From time to time, on our trip to the Bahamas and up the ICW, we have crossed paths with a few sailors that have, shall we say, global iteneriarys. It was always so fascinating to talk with these pelagic sailors that I wanted to update you on their progress.
While getting our boat ready to go in Florida, we met Mike and Jennifer on board Mahili. They left Florida just before we did and have since transited the Panama Canal and sailed on to Tahiti.
We used to see them frequently making runs to McDonalds hardware in Ft. Lauderdale. Mike was easy to spot wearing his signature blue terry cloth hat. The skeleton that they gave the boys for haloween hung over our nav table for the duration of our trip.
They blog as they go and you can see their story on Facebook. MikeJenniferGough email@example.com
At the start of our journey, the first cruiser we met when we realized we weren’t in Kansas, or should I say Idaho anymore, remains at large in the Bahamas. David on s/v Mist never ran short of stories to tell and our boys will always remember him as the ultimate sailor. Unfortunately, you won’t find him on facebook. You’ll have to discover him yourself but the best way to describe him would be a combination of Joshua Slocum and Tristan Jones!
Whenever I look back on the time he helped me change our exhaust hose, I tend to get that sinking feeling when I think what our trip would have been like without his help.
I have to admit, I never made this post until now because we were lucky not to have this hose blow out on us in the Bahamas and I didn’t want to tempt fate. I understand now why sailors became so superstitious.
Finally, there was the meeting of Tom and Susi on s/v Troll. They had put to sea from Germany, then traveled to Portugal, Morocco, and the Canary Islands. They spent time in Gambia which they loved. From there they went to Cape Verde, Brazil and Uruguay, and they did it all on a two masted junk rigged catamaran called “Aorai”. They built their own masts and made the sails themselves, no small task as one can see from the pictures.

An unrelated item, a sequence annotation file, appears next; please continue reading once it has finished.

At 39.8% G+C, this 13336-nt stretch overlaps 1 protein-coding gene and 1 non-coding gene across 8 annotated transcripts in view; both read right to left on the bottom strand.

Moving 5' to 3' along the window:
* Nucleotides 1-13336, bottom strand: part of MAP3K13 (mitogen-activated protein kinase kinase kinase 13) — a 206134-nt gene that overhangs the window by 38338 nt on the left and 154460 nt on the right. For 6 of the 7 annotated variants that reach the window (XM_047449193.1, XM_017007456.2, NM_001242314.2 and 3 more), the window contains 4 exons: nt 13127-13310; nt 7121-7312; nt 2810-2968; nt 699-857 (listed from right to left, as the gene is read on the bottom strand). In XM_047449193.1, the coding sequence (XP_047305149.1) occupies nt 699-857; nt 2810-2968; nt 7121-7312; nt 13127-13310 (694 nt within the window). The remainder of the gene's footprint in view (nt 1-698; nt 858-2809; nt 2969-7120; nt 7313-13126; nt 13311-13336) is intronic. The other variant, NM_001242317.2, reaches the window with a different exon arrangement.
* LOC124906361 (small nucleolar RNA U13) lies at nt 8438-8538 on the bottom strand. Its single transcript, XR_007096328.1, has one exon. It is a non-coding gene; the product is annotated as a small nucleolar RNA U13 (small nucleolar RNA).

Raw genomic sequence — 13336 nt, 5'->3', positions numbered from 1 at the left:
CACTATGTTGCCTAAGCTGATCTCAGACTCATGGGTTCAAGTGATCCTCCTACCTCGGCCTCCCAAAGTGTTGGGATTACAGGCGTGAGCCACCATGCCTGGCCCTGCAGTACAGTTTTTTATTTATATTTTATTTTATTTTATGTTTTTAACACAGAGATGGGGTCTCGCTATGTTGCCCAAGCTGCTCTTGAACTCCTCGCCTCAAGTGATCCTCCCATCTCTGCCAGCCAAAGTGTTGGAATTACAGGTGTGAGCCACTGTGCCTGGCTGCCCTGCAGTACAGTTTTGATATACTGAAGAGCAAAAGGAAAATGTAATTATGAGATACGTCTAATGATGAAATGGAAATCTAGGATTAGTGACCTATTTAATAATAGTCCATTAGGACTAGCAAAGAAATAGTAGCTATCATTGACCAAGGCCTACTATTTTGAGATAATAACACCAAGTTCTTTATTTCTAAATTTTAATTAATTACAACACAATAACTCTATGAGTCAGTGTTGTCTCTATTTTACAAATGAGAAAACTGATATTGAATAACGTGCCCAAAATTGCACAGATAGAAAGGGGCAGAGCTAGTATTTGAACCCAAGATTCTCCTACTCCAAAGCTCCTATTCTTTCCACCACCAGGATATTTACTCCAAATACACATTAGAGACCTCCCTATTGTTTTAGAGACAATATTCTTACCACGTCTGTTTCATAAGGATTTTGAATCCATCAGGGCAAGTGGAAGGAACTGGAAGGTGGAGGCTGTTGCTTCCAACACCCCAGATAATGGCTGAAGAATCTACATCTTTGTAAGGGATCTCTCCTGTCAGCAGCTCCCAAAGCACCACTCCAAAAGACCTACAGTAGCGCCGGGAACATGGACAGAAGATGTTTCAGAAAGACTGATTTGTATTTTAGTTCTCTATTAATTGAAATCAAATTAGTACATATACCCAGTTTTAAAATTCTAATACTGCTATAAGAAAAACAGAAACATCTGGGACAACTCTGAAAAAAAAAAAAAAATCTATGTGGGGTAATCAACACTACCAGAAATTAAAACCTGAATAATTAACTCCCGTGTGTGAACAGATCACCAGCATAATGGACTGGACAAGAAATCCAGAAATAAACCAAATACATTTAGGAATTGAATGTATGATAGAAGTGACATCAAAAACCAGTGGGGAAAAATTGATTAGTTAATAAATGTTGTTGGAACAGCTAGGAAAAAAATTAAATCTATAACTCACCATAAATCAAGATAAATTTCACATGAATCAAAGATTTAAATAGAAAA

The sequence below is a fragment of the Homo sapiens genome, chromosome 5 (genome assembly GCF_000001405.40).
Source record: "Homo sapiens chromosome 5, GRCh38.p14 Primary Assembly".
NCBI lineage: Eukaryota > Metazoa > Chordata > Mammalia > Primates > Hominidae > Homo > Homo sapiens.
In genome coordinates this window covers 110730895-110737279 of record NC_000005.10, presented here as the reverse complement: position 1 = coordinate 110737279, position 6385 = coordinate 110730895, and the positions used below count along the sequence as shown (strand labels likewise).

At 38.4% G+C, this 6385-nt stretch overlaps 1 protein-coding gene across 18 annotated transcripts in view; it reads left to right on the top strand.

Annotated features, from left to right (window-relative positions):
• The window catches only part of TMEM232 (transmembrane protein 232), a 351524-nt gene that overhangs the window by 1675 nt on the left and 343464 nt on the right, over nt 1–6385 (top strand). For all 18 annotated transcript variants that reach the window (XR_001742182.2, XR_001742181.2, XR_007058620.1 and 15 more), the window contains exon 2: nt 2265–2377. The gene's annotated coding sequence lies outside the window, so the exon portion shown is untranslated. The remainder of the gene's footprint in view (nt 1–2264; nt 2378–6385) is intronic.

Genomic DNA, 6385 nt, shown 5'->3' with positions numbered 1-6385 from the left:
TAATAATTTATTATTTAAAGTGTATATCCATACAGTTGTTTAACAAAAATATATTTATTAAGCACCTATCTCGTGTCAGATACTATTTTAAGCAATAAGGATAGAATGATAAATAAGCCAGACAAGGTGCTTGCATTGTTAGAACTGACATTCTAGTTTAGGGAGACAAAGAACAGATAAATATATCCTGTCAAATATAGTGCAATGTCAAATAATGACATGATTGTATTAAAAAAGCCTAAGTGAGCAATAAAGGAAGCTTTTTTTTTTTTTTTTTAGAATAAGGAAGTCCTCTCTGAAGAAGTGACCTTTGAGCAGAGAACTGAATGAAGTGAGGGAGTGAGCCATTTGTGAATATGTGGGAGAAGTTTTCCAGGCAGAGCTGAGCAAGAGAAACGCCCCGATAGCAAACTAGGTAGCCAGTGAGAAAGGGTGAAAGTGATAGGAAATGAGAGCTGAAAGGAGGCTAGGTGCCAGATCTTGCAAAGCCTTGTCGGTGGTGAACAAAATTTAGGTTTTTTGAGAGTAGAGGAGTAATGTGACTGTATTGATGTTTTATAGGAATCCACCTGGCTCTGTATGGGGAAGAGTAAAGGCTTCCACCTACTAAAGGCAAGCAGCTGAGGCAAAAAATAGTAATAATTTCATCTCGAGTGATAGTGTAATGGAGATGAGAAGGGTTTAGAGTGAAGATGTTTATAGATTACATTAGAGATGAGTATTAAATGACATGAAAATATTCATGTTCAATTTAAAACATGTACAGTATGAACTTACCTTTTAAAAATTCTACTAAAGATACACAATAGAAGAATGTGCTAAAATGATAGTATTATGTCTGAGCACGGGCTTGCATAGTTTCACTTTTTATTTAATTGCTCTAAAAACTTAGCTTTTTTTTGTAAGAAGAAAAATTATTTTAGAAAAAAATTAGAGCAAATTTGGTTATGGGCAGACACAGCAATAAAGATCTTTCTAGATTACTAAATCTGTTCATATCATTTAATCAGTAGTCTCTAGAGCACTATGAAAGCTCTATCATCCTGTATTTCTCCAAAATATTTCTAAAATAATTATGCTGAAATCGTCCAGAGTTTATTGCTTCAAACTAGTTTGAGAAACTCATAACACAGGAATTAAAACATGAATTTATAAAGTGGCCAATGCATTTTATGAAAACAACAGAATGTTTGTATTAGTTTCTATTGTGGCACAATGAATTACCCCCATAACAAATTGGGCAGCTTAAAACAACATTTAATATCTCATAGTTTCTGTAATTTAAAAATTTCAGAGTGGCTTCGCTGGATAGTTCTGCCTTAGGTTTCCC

After cruising as far south as Uraguay, they began looking for another vessel more suitable for sailing in the colder North Atlantic. They sold Their catamaran and bought “Troll”, a steel schooner in St. Martin. We met them in Beaufort, NC on their way to Annapolis. They had a few projects to work on before heading up to Newfoundland, Greenland, Iceland and back to Germany. I asked Tom what he still needed to do and here was the short list his gave me.
1.Replace masts, converting to Junk rig.
2.Install diesel heater.
3.Insulate inside of boat.
4.Install hydraulic steering.
5.Remove davits and install wind vane.
6.Make new sails.
I asked Tom if there were facilities for doing boat work in Greenland and Iceland, he appeared unconcerned and said, “They have welders which is really all we need because Troll is more like a fishing boat than a yacht”.
Again, you hear the stories of what some cruisers intend to do and you think, this just isn’t possible, but then they produce the evidence of what they have already done and you walk away believing that, wow, they are really going to pull it off!
If you’re going to dream… Dream big,